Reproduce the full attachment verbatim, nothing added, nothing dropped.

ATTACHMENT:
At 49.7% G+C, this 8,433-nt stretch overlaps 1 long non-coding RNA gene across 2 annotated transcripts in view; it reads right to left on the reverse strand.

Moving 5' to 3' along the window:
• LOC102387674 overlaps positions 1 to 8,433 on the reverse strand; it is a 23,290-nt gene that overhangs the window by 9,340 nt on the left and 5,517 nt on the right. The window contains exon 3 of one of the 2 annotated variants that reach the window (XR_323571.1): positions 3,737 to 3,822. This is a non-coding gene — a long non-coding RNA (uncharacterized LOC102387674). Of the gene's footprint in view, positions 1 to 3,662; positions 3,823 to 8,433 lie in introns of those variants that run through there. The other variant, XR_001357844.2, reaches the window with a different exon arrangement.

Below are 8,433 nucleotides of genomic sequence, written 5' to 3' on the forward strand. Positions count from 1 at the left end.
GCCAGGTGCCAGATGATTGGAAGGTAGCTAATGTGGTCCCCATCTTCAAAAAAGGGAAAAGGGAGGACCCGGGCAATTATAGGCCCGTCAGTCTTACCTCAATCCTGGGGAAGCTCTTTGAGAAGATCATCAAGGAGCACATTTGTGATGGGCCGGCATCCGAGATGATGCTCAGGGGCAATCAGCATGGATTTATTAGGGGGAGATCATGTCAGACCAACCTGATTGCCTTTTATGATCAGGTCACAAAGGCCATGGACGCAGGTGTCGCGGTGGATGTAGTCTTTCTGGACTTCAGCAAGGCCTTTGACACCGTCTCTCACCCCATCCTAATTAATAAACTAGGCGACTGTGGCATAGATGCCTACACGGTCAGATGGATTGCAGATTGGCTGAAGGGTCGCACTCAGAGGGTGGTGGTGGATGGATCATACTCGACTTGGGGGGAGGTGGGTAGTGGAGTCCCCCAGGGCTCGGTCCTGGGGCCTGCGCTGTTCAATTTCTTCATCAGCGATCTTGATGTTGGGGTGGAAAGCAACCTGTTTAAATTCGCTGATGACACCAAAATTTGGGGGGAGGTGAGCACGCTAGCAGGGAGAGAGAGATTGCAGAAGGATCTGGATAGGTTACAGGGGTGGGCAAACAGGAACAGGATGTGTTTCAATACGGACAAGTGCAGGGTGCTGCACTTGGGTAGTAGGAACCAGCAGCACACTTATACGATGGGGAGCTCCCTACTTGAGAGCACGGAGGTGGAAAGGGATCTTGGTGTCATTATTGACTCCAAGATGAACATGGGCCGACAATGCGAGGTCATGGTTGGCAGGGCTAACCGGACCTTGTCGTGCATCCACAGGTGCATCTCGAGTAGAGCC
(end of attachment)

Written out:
At 49.7% G+C, this 8,433-nt stretch overlaps 1 long non-coding RNA gene across 2 annotated transcripts in view; it reads right to left on the reverse strand.

Moving 5' to 3' along the window:
• LOC102387674 overlaps positions 1 to 8,433 on the reverse strand; it is a 23,290-nt gene that overhangs the window by 9,340 nt on the left and 5,517 nt on the right. The window contains exon 3 of one of the 2 annotated variants that reach the window (XR_323571.1): positions 3,737 to 3,822. This is a non-coding gene — a long non-coding RNA (uncharacterized LOC102387674). Of the gene's footprint in view, positions 1 to 3,662; positions 3,823 to 8,433 lie in introns of those variants that run through there. The other variant, XR_001357844.2, reaches the window with a different exon arrangement.

Below are 8,433 nucleotides of genomic sequence, written 5' to 3' on the forward strand. Positions count from 1 at the left end.
GCCAGGTGCCAGATGATTGGAAGGTAGCTAATGTGGTCCCCATCTTCAAAAAAGGGAAAAGGGAGGACCCGGGCAATTATAGGCCCGTCAGTCTTACCTCAATCCTGGGGAAGCTCTTTGAGAAGATCATCAAGGAGCACATTTGTGATGGGCCGGCATCCGAGATGATGCTCAGGGGCAATCAGCATGGATTTATTAGGGGGAGATCATGTCAGACCAACCTGATTGCCTTTTATGATCAGGTCACAAAGGCCATGGACGCAGGTGTCGCGGTGGATGTAGTCTTTCTGGACTTCAGCAAGGCCTTTGACACCGTCTCTCACCCCATCCTAATTAATAAACTAGGCGACTGTGGCATAGATGCCTACACGGTCAGATGGATTGCAGATTGGCTGAAGGGTCGCACTCAGAGGGTGGTGGTGGATGGATCATACTCGACTTGGGGGGAGGTGGGTAGTGGAGTCCCCCAGGGCTCGGTCCTGGGGCCTGCGCTGTTCAATTTCTTCATCAGCGATCTTGATGTTGGGGTGGAAAGCAACCTGTTTAAATTCGCTGATGACACCAAAATTTGGGGGGAGGTGAGCACGCTAGCAGGGAGAGAGAGATTGCAGAAGGATCTGGATAGGTTACAGGGGTGGGCAAACAGGAACAGGATGTGTTTCAATACGGACAAGTGCAGGGTGCTGCACTTGGGTAGTAGGAACCAGCAGCACACTTATACGATGGGGAGCTCCCTACTTGAGAGCACGGAGGTGGAAAGGGATCTTGGTGTCATTATTGACTCCAAGATGAACATGGGCCGACAATGCGAGGTCATGGTTGGCAGGGCTAACCGGACCTTGTCGTGCATCCACAGGTGCATCTCGAGTAGAGCC